Comparisons & Amping Requirements
At 34Ω, the DT 240 Pro requires almost no amplifier usage at all and really does not benefit from it in the slightest. Bass and treble feel exactly the same on a flat EQ on my portable sources as they do on my home desktop rig being powered by expensive amps and USB DAC’s.
Of course, the overall fidelity factor goes up with the more expensive rig, but not by too much really. Don’t worry about your source or amp, so long as it is at least regarded as moderately satisfactory, you’ll be fine and won’t be missing much in the way of the track itself.
What I have oddly found is that the old Audio Technica ES and ESW series (ESW9/10/11ltd and ES10) are all pretty much the inverse of this DT 240 Pro in terms of tone. Where the DT 240 Pro is clinical and pure, lacking a forward midrange and instead offering a linear physical appeal, the ESW11ltd, for example, sounds more natural, musical and fun with far less fatiguing experiences overall.
I can use the ESW9 even, which runs roughly $125 used even on today’s market, despite being almost a decade old, and never feel my ears feel soar. That spans into comfort factors as well, as the DT 240 Pro has a moderate amount of clam that just shouldn’t exist in a studio monitor means for hours of usage. Unless you are running around with them, I don’t see why it needs hefty clamp such as this.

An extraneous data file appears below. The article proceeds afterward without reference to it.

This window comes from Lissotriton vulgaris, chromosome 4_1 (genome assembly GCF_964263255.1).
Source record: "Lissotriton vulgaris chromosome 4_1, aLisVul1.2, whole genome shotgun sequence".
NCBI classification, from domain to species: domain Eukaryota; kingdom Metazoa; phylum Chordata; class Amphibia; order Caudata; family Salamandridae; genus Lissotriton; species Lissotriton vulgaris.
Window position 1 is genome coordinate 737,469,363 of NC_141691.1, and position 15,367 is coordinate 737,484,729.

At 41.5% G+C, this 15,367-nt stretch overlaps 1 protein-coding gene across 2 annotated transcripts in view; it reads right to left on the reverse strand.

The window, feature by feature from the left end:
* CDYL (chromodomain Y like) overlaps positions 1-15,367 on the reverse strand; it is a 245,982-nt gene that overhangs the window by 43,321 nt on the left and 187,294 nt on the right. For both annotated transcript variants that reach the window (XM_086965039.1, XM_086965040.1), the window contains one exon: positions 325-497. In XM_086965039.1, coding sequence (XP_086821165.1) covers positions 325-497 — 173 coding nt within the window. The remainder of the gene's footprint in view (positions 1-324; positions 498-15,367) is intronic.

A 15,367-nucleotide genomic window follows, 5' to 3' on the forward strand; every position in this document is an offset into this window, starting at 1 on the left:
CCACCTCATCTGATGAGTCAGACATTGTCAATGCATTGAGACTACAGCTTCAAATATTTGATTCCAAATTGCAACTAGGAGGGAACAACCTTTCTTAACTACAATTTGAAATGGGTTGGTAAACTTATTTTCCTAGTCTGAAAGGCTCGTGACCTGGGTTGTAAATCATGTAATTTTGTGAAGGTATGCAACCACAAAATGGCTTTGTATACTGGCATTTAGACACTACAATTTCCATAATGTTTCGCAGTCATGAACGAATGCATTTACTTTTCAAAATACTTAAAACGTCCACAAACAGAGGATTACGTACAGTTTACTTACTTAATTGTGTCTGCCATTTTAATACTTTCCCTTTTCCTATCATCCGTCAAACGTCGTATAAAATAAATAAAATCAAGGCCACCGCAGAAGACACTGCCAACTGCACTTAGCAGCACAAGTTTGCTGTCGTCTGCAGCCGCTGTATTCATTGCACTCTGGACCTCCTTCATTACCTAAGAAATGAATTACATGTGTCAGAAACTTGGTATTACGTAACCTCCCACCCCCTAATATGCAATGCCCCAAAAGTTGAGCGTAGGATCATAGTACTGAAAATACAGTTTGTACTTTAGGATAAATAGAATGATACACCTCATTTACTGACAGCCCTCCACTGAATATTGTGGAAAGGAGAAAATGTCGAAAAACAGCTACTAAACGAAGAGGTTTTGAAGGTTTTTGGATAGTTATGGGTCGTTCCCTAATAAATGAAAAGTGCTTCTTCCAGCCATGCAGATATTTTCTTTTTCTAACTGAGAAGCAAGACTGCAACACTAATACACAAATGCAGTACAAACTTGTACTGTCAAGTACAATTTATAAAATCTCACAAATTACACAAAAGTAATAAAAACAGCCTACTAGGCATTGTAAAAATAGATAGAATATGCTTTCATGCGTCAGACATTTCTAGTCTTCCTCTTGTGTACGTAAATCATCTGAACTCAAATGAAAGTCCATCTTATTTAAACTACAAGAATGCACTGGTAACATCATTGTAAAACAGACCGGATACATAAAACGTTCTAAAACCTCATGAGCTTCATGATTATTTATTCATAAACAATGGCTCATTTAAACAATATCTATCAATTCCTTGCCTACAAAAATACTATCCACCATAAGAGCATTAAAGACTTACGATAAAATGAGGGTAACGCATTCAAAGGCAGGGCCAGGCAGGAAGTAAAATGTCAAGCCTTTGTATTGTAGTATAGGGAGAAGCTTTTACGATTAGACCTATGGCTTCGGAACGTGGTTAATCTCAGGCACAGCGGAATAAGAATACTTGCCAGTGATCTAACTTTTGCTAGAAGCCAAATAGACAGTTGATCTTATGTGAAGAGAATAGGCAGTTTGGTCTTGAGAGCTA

I found this an interesting comparison because the still very rare and expensive ATH-ESW11LTD (my personal portable set of choice) sounds just a little bit better in overall quality and fidelity. If you wanted a more clinical ATH-ES series model, beyerdynamic has one in the DT 240 Pro now and it is only $99! For reference, I paid $399 for my ESW11LTD years upon years after it was released. Someone finally caught up. Thank heavens.
I believe that beyerdynamic has made a fine headphone for studio enthusiasts and those who enjoy a very pure tonality and presentation to their listening experience. In my opinion, the treble can be very beautiful at times and only if the track is very well recorded. If it isn’t, it gets wince-worthy at times for me. Otherwise, the rest of the spectrum looks plenty clean and offers a more than acceptable build quality.
I’d have preferred to see a straight cable, instead of a coiled one. I’d also like something that breaths a little more for studio usage in regards to earpads, as DJ’s and engineers would be sitting for half a day with this set on and it just tends to get too warm too fast.
Beyond that, the clamp factor is just a bit too strong. Perhaps, gentle bending over some books or something will lessen that tension and provide a better fit. My ears are always sore after using this headphone for hardly 20minutes.
But, that is subjective. I know others who can wear it for extended periods and feel fine. If you have sensitive lobes like me, ATH’s ES series is more your speed. Especially so if you want musicality. Otherwise, purists rejoice. You have a very nice sounding clinical portable now in the $99 and under tier. beyerdynamic has done very well.
DT240 Pro Specifications
- Open/Closed: Closed
- Fit Style: Circumaural (Around the Ear)
- Frequency Response: 5Hz-35kHz
- Impedance: 34 ohms
- Cable Type: Coiled
- Replaceable Cable: Yes
- Cable Length: 4.1 ft. (coiled), 9.8 ft. (stretched)
- Plug Size: 1/8″ plug, 1/4″ adapter included
- Color: Black
- Weight: 0.43 lbs.